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Fish Finelli (Book 1): Seagulls Don't Eat Pickles Paperback – March 4, 2014
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From School Library Journal
Gr 3-5-Fish Finelli wants nothing more from the summer before fifth grade than to fix up his boat with a supercharged Seagull motor and win Whooping Hollow's annual Captain Kidd Classic boat race. A new Seagull costs more than 50 bucks, and Fish has only saved up $27.51. When local bully Bryce Billings baits Fish into a bet that he and his friends Roger and T.J. can't find Captain Kidd's fabled lost treasure, rumored to be buried somewhere near Whooping Hollow, Fish finds himself knee-deep in a mysterious pirate adventure with all his Seagull savings on the line. This light adventure novel's winning humor shines bright, brimming with nautical and pirate-themed wordplay and wisecracks. When Roger finds out that librarian Mr. E. Mann may have the treasure map, he cleverly observes, "Whoa! The librarian's got the booty!" Fish Finelli is well versed in almost everything but remains a relatable protagonist, never veering into know-it-all territory. Some readers may be put off by the characterization of Fish's overweight friend T.J., who is shown snacking in virtually every scene in which he appears; the joke gets old quickly, even when it moves the plot forward. Beene's full-page, black-and-white digital cartoons energetically accompany Fish's adventures. In the end, Farber never gets too wrapped up in the story's mystery aspects, tying up several loose ends relatively quickly. The narrative focuses instead on friendship and making the right choices, set against the backdrop of Captain Kidd's legend.-Ted McCoy, Oakland Public Library, CAα(c) Copyright 2013. Library Journals LLC, a wholly owned subsidiary of Media Source, Inc. No redistribution permitted. --This text refers to the Hardcover edition.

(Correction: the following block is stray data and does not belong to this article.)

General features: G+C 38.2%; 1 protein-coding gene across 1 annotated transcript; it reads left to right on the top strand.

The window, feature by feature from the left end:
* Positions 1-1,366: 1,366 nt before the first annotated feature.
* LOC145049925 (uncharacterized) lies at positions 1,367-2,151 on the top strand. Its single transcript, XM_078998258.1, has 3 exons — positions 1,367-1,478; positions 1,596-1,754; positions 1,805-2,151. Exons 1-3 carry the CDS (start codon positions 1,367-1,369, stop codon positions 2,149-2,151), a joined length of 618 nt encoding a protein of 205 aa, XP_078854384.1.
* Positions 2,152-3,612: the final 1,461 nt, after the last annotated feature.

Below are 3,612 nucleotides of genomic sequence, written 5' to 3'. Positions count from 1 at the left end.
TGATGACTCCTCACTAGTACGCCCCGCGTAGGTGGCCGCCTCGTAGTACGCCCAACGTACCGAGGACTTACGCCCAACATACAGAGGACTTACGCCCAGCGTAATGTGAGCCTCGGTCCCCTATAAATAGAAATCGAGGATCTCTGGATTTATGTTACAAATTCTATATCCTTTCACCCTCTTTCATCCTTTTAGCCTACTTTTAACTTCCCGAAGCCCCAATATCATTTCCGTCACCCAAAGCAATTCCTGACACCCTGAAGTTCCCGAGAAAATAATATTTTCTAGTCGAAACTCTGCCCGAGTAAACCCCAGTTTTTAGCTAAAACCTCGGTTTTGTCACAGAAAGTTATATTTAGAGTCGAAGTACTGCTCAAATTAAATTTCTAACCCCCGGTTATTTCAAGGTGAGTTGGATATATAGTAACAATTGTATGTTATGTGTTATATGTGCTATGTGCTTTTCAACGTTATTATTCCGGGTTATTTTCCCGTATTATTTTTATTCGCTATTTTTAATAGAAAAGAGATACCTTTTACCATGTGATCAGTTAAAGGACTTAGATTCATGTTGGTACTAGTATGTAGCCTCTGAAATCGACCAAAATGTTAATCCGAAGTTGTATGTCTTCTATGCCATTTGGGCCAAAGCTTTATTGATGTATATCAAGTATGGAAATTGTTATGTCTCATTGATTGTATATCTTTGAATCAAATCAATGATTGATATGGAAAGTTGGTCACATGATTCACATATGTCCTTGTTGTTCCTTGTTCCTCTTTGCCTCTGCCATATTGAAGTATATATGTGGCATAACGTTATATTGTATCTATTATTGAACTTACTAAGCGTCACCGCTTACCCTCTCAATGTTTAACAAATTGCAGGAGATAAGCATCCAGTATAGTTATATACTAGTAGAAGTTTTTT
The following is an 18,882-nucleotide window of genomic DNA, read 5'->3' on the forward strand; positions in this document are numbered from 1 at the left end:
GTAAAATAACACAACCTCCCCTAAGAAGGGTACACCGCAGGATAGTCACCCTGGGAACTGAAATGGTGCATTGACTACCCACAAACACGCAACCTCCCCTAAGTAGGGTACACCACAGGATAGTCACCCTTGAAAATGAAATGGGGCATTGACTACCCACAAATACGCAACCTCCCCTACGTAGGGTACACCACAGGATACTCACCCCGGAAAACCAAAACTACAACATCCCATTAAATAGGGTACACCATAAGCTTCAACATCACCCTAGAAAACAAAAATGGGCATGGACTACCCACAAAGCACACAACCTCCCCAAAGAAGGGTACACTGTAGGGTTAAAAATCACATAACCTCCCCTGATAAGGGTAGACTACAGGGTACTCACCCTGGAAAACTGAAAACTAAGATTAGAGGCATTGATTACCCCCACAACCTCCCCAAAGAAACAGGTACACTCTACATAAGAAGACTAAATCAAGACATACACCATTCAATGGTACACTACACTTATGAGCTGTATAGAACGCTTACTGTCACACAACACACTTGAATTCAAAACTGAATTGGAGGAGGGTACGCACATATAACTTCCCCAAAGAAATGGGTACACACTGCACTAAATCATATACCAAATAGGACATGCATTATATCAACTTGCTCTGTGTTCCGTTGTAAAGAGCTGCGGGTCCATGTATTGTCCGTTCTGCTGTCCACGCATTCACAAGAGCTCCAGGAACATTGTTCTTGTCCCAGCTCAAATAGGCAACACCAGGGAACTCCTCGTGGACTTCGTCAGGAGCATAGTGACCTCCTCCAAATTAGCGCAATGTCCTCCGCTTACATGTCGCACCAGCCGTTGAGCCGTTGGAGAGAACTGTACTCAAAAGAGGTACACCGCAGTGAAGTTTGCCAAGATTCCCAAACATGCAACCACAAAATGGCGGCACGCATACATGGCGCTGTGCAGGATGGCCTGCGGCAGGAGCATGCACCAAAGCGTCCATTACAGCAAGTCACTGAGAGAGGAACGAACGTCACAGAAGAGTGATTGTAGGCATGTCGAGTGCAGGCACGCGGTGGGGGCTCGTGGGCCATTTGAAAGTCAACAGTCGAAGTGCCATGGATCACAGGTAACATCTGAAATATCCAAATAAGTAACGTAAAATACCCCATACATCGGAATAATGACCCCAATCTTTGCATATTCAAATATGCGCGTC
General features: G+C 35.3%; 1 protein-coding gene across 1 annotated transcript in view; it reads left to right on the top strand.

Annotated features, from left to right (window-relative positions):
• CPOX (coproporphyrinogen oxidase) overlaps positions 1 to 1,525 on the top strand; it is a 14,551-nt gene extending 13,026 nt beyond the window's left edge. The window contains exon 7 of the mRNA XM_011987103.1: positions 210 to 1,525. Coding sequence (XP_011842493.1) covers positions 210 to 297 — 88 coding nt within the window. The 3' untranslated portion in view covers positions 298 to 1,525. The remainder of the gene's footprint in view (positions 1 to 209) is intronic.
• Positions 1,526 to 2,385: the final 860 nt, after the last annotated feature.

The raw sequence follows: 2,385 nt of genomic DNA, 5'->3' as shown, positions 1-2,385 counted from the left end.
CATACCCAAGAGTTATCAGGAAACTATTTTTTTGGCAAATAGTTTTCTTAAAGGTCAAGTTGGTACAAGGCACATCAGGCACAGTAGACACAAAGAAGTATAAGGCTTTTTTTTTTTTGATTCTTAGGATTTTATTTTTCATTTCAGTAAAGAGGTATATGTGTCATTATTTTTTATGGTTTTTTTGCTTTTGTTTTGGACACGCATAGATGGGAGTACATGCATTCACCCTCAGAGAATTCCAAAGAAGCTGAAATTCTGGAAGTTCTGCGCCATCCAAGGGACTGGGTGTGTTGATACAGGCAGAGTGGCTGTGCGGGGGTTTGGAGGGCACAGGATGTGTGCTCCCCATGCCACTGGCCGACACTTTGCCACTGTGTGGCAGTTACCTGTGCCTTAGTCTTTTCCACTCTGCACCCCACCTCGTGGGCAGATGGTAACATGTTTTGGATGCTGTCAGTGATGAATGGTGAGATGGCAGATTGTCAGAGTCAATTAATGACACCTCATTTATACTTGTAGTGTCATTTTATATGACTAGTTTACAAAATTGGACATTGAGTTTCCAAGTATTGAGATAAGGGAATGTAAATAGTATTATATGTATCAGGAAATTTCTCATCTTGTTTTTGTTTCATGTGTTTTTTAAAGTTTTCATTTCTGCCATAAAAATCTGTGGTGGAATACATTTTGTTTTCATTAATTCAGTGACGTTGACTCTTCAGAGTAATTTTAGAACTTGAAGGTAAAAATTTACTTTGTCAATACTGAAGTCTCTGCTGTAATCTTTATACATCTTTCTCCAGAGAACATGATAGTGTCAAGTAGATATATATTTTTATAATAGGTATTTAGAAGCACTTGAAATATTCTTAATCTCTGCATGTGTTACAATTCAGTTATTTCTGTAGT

In a moment of bravado, Fish bets the town bully $50 he can find Captain Kidd’s lost treasure, which legend claims is buried on nearby Lyons Island. With the help of two friends and his vast knowledge of scientific facts, Fish does his best. With this first title in a series, Farber works hard to appeal to active, science-minded boys, with uneven results. The story is packed with humor and action, but the side characters feel underdeveloped, including wisecracking Roger, who has a New Age mother; and dense, affable T. J. with his never-ending supply of candy. Boats dominate local life and the boys’ adventures, while tried-and-true themes of coded maps, hiding under desks, and thwarting the rich bully appear throughout. Little is new in the series, but it helps meet the demand for transitional chapter books specifically written for boys. Full-page black-and-white illustrations add playfulness to the story, and sidebars offer up explanations for terms in the text (i.e., emu, Marco Polo). Grades 3-6. --Suzanne Harold --This text refers to the Hardcover edition.
Top customer reviews
I loved how it was funny and how the author put in little pieces of information if I and other children did not understand it. This truly was a great book because only if a book is real good I would review it.
I believe this book is good for an audience of fourth graders going to fifth grade or third graders going into fourth grade. This is because it has humor that only children of my age or around my age (ten years or less) would understand.Personally, I think this book is for both genders because I am a girl and I have read some reviews that boys liked it too.
DEFINITELY this book is a book to read!!!!!🙌🙌🙌🙌🙌